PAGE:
1975
    New Flexibility in Premilitary Orientation
    Footnotes
    Theme

    “New Flexibility in Premilitary Orientation,” Ensign, July 1975, 70–71

    New Flexibility in Premilitary Orientation

    “With the discontinuance of the Selective Service draft in the United States, … those volunteering for military service frequently do so on very short notice. There has been a corresponding marked decrease in the number of young men attending the preservice Church orientation for prospective LDS servicemen. … Also, more of our young women are entering the service. In view of these changing conditions, it is more important than ever that these young men and women attend the preservice Church orientation and that the scheduling of this orientation be more flexible.” (President Spencer W. Kimball, letter to Regional Representatives of the Council of the Twelve.)

    Before the military draft ended in the United States in December 1972, each draftee was given at least 30 days’ notice before reporting for basic training. This was usually adequate time to make arrangements for him to attend preservice Church orientation, usually conducted in group sessions at a pre-fixed time and place on a multiregional, regional, or stake basis.

    Now that the United States has adopted an all-volunteer military program, many young men and women who decide to enter the service leave for basic training in a matter of days. There is often neither time nor opportunity for them to attend a scheduled orientation session. Therefore, preservice Church orientations conducted only at prescheduled times and locations no longer meet the challenging need of our young men and women to receive this training.

    In order to adapt to the needs of those who depart for military service on short notice, instructors in the program must now be prepared to present this orientation on a one-to-one basis when necessary, and at a time and place convenient to the member. Moreover, a redistribution of instructors will take into account situations where distance may be a real problem. In many regions—metropolitan areas, for example—one instructor may be sufficient for several stakes; but where distance is a problem, some stakes or even individual scattered wards or branches may each require an instructor.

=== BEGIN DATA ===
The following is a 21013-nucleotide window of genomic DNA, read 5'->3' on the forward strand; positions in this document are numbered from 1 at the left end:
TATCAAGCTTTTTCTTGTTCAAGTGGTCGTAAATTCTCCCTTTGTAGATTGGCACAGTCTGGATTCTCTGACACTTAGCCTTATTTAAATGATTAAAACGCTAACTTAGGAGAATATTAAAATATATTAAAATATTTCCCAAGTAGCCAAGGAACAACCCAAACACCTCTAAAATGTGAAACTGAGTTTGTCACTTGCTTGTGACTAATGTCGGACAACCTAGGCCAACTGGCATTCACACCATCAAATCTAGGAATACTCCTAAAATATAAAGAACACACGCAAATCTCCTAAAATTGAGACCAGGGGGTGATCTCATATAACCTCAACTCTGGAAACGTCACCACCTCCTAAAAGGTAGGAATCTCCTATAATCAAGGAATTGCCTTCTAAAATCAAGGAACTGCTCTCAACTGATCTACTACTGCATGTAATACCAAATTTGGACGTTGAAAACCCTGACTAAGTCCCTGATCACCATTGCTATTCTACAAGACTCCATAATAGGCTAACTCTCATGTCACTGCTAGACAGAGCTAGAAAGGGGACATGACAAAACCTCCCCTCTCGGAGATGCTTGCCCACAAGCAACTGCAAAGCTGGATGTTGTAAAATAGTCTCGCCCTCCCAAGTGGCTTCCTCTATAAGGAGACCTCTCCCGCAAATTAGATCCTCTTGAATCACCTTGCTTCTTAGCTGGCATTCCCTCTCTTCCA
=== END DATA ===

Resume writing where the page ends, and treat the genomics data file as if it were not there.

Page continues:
The purpose of preservice Church orientation is to provide each prospective serviceman or woman with a basic knowledge of the Church program for those in the military and an understanding of the special responsibilities of each Latter-day Saint enlistee. Included in the orientation are discussions on such topics as living the standards of the Church, keeping in touch with home, sharing the gospel, investing leisure time, etc. Regional Representatives of the Council of the Twelve are responsible for organizing and supervising preservice Church orientation within their respective regions.

    The first responsibility for arranging to receive this orientation lies, of course, with the member himself, after the decision to enter the military has been made. However, parents and home teachers should also encourage the young man or woman to receive this training and see that the ward executive secretary is notified. Home teachers must give special attention to less active members whose plans for the military may be more difficult to determine.

    When the ward executive secretary has been notified, he will immediately contact the stake executive secretary who will, in turn, notify the preservice orientation instructor assigned to the region. The instructor will contact the prospective serviceman and make an appointment for him to receive the preservice Church orientation in a group session if possible, on a one-to-one basis if necessary.

    It is the Church’s objective that every young man and woman entering and serving in the armed forces receive the valuable instruction available through this flexible adaptation of the program.

    Photography by Frank Gale